One of the biggest reasons we love the AP Statistics Exam is that you never quite know what is going to show up (especially on the Investigative Task!). But there is one question you can always expect to see:

A SIGNIFICANCE TEST!

Every year. Since the the first exam in 1997. And in the many years since the first exam, the rubrics used to grade these significance tests have been very consistent. Until now. The 2019 AP Statistics Exam rubric for question #4 revealed some big changes.

## 1. The significance test is now graded in 3 sections

In the past, the rubrics for significance tests were always graded in 4 sections (which makes sense because they are graded out of 4 points total). The 2019 rubric shows that they will be graded in 3 sections (changes are in bold)

Section 1

Hypotheses

Identify parameters as proportions

Clearly define parameters in context

Identify test by name or formula

Section 2

Random condition

Normal condition

10% condition

Test statistic

P-value

Section 3

Compare P-value to alpha

Correct conclusion consistent with the alternative hypothesis

Conclusion is in context

By grading the significance test in 3 sections, this opens up the opportunity for the College Board to ask a follow up question after the significance test. Check this post for some potential follow up questions that you might see.

## 2. Clearly define parameters in context (contextual subscripts are not enough!)

In the past, using a contextual subscript p(sub14) was sufficient for identifying parameters. No longer! In the 2019 rubric, the College Board is making it clear that these parameters must be defined in words. So here is what is expected:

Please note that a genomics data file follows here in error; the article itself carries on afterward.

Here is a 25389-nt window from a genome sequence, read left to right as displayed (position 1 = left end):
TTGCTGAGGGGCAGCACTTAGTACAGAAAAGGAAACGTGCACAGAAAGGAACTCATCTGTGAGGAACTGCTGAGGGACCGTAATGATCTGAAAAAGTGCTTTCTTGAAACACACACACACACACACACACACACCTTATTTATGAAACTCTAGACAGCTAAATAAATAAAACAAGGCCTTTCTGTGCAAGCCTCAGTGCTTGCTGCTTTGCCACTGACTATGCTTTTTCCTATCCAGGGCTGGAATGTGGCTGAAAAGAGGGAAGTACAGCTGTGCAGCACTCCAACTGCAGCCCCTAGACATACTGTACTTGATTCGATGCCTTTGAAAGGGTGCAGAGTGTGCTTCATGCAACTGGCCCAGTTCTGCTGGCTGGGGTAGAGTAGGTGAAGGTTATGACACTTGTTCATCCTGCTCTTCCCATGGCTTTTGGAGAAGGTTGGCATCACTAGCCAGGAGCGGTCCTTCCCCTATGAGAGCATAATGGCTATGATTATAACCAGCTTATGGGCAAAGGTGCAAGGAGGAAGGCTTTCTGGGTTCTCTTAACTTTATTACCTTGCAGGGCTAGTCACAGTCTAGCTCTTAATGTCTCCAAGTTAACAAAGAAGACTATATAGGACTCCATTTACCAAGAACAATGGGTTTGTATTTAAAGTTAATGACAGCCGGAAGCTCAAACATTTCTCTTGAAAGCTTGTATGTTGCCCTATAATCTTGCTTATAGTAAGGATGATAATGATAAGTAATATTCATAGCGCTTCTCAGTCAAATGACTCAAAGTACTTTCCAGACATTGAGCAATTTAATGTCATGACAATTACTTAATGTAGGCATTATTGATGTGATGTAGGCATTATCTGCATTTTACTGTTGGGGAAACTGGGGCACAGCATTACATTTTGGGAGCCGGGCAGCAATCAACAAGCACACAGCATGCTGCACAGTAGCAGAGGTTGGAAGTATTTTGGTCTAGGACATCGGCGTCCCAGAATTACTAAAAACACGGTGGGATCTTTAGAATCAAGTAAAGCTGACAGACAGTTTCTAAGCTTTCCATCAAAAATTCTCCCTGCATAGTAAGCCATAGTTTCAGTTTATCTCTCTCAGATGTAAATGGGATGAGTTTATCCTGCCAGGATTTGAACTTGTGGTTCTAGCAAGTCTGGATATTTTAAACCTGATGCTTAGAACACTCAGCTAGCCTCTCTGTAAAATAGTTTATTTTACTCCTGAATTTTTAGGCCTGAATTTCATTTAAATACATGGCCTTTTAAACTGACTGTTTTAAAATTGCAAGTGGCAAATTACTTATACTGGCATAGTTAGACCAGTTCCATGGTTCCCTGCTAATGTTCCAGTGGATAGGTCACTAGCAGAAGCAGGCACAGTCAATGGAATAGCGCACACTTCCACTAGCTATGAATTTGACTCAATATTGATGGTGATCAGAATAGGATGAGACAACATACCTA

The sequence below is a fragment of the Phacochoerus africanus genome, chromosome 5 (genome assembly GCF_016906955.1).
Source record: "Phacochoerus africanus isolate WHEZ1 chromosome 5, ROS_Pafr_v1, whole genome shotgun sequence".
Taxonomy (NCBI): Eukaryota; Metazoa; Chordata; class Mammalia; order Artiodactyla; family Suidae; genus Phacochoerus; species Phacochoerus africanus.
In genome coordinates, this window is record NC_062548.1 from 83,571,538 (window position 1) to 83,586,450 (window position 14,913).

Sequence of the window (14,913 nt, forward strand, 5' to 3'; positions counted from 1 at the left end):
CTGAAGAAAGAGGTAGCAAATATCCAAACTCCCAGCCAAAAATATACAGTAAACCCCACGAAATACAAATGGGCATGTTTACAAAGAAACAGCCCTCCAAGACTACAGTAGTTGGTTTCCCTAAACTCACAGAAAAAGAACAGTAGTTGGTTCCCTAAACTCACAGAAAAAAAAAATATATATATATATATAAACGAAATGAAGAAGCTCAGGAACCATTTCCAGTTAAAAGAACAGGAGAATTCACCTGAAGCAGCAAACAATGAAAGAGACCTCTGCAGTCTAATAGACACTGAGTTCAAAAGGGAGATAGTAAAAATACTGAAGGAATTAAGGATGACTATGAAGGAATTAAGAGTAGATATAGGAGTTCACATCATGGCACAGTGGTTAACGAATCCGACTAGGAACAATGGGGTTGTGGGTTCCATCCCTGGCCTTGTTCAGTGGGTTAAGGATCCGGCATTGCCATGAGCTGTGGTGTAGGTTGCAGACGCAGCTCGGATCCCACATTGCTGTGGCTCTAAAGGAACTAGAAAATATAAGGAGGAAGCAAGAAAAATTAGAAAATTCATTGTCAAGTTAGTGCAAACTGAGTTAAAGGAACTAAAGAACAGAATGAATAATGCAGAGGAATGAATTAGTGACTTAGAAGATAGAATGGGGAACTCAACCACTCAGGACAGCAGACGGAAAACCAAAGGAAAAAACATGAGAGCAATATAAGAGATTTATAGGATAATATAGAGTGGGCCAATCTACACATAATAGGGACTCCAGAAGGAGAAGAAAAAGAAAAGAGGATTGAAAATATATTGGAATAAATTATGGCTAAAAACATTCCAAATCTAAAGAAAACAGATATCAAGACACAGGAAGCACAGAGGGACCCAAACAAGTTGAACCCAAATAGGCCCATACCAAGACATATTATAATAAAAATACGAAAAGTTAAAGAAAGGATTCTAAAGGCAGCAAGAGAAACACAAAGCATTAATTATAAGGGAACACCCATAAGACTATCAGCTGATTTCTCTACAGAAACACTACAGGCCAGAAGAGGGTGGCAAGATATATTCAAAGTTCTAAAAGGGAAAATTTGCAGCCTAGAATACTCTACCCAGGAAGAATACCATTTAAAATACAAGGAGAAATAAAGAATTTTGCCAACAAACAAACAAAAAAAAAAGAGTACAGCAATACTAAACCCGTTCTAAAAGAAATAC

Let p(sub14) represent the proportion of the population of kochia plants in the western United States that were resistant to glyphosate in 2014

## 3. 10% condition

While I teach this condition to my students every year, I always reveal at the end of the year that they won't need this for the AP Exam...and most for them stop writing it! Bummer for my 2019 students. So from here forward, if the context shows sampling without replacement, students should be checking the 10% condition.

it is reasonable to assume that the sample sizes are less than 10 percent of the respective population sizes.

## Is it fair that College Board abruptly made these changes?

So some might say that it was quite rude of the College Board to drop these new changes without any heads-up. The reality is that they did this in a very fair way. They designed this particular rubric such that a student who didn't contextually define parameters or check the 10% condition could still get full credit.

Section 1 is scored Essentially correct (E) if the response satisfies components 1 and 4 AND at least one of the remaining components:

Section 2 is scored Essentially correct (E) if the response satisfies components 1 and 2 AND at least two of the remaining components:

Moving forward, I don't believe these rubrics will be written "softly" like this one. All of the components will be required for full credit. So start training your students NOW!